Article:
Their love blossoms just as their careers take opposite trajectories, she skyrocketing to an Academy Award, he tanking in depression and box office poison. When the two decide to get married, producer Oliver Niles (Charles Bickford) and studio spinster Matt Libby (Jack Carson) hope it’s the one thing that can save Norman’s deteriorating life, but alas, his addiction to the bottle is too strong, making a fool of himself on television and endangering the lives of others. When Norman is admitted into a rehab sanitarium, Esther/Vicki must choose between her new-found fame and caring for her sick husband, a choice she admirably makes just as tragedy strikes.
The deeply moving material was ripe for killer performances, and both Mason and Garland came through with Oscar nominations for their work. Still, the parts were risky as hell. Warners were very worried about casting a chubby Garland in a satire that railed against the very industry that had made her a star. And no one wanted the part of washed-up actor Norman, a part turned down by the best in the biz — Humphrey Bogart, Gary Cooper, Marlon Brando, Montgomery Clift and Cary Grant, who accepted before he declined. In walked Mason, a Brittish star from such films as Carol Reed’s Odd Man Out (1947) and, in the States, Max Ophuls’ Caught (1948) and The Reckless Moment (1949). A Star is Born would provide his career performance, setting up future roles in Hitchcock’s North By Northwest (1959), Kubrick’s Lolita (1962) and Lumet’s The Verdict (1982), but none would equal his performance here. If Swanson’s Norma Desmond made lost stardom scary, Mason’s Norman Maine made it so damn sad. Is there anything sadder in the movies than Norman stumbling drunk onto the steps of that Oscar stage, pleading “I need a job” to the industry insiders he’d once worked with?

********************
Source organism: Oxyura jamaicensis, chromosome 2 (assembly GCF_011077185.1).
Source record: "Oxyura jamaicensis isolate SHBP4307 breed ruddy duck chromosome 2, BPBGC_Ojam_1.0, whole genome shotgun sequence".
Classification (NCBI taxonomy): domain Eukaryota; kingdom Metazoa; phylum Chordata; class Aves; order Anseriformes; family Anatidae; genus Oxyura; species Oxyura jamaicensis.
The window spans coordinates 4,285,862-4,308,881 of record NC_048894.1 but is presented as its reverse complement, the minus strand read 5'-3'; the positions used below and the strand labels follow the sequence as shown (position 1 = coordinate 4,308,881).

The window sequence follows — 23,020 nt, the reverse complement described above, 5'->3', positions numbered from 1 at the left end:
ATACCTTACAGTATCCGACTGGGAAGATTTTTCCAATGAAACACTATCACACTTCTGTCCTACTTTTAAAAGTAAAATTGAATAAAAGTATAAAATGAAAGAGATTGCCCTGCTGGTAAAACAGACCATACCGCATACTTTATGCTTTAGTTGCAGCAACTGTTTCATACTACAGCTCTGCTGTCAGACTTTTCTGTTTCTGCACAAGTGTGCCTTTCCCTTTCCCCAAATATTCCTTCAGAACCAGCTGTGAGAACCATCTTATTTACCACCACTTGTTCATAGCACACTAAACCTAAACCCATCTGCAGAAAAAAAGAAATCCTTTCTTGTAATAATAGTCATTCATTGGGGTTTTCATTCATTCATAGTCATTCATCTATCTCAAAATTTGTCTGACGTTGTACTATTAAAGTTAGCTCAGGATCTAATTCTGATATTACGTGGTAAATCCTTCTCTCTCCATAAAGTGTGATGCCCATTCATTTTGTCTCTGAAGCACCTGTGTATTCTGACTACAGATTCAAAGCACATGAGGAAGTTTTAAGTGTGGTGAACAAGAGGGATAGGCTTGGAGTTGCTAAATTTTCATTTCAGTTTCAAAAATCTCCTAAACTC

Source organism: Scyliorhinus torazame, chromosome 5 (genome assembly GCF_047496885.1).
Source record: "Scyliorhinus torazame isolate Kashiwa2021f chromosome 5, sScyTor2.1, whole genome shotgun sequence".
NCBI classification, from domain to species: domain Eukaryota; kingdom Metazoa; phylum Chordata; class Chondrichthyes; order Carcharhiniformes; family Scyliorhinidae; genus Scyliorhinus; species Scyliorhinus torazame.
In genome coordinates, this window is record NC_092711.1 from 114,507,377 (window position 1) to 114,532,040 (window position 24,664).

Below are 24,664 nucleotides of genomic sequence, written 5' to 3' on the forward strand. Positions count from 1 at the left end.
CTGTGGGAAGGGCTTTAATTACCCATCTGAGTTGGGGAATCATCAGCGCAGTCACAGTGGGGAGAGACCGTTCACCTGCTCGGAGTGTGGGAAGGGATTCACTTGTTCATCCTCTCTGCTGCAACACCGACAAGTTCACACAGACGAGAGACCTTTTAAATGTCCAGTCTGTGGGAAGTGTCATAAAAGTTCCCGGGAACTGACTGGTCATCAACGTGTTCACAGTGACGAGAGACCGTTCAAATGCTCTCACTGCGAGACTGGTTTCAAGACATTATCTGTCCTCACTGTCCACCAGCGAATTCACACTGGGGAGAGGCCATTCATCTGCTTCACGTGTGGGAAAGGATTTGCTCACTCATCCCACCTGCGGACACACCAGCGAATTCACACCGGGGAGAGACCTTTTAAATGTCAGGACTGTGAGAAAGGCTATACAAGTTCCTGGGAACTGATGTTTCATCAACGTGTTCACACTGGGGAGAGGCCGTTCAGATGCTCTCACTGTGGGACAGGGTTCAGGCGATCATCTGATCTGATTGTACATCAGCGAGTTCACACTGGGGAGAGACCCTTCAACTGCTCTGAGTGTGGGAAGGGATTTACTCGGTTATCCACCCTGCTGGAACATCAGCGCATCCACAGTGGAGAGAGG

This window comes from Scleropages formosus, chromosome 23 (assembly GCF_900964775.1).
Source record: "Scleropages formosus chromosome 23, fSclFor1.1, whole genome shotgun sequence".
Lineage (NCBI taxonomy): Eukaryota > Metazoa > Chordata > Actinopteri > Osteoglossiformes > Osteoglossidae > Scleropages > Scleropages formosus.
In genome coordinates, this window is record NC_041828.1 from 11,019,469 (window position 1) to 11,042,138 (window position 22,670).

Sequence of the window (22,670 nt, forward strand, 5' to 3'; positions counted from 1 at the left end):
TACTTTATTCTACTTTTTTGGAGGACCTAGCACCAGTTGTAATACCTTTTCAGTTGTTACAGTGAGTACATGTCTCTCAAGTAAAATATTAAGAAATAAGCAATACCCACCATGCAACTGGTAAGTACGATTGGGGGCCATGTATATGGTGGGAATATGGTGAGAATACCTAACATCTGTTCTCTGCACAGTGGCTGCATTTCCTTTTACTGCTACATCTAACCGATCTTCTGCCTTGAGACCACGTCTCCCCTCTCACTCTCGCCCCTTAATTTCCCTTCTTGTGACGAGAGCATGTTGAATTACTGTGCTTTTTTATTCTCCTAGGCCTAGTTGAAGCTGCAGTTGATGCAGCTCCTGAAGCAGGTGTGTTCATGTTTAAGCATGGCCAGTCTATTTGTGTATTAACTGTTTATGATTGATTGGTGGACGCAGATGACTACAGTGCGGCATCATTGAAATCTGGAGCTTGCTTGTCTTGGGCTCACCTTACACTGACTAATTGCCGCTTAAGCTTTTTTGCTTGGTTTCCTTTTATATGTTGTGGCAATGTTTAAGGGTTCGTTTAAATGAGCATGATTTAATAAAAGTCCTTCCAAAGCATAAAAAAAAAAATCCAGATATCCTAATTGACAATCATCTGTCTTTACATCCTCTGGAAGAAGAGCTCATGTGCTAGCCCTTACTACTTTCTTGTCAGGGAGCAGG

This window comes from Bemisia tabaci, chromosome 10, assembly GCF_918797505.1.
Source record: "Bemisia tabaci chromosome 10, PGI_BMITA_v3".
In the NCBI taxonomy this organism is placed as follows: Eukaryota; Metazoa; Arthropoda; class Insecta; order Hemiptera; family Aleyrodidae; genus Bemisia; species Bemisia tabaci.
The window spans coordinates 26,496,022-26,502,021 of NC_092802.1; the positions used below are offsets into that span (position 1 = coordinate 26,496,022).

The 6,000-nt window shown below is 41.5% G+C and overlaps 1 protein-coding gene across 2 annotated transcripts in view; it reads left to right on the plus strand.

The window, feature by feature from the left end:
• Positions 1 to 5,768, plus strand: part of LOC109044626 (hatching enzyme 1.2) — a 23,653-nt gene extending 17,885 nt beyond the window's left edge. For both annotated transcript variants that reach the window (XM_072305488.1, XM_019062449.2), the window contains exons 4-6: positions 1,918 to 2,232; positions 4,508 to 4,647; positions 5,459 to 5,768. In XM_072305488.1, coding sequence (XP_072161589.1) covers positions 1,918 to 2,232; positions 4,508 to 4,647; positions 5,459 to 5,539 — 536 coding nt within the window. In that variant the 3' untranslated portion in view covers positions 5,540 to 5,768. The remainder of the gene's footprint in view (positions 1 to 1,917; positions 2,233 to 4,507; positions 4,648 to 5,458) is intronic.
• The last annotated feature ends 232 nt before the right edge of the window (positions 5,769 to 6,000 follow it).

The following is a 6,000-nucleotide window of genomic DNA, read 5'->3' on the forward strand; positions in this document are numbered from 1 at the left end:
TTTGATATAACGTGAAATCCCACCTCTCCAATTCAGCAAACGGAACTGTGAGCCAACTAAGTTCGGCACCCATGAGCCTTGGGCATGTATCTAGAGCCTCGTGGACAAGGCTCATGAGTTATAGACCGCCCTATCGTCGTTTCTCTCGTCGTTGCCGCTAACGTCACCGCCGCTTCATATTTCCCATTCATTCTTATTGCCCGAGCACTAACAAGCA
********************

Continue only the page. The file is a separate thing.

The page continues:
It’s such sadness on his part that helps make Garland’s performance so great. Take for instance the scene after she sings, “Lose That Long Face,” then takes five in her dressing room. Oliver enters to inquire about Norman, and Garland’s eye-makeup begins dripping in sincere emotion. “You don’t know what it’s like,” she says, “to watch somebody you love just crumble away bit by bit, day by day in front of your eyes, and stand there helpless!” Seconds later, she’s back on stage singing the very words that sum up her own life, where personal feelings and public performance play a delicate tapdance on one another: “Turn that frown upside down, and go and get your long face, get your long face, go go go and get your long face lost!”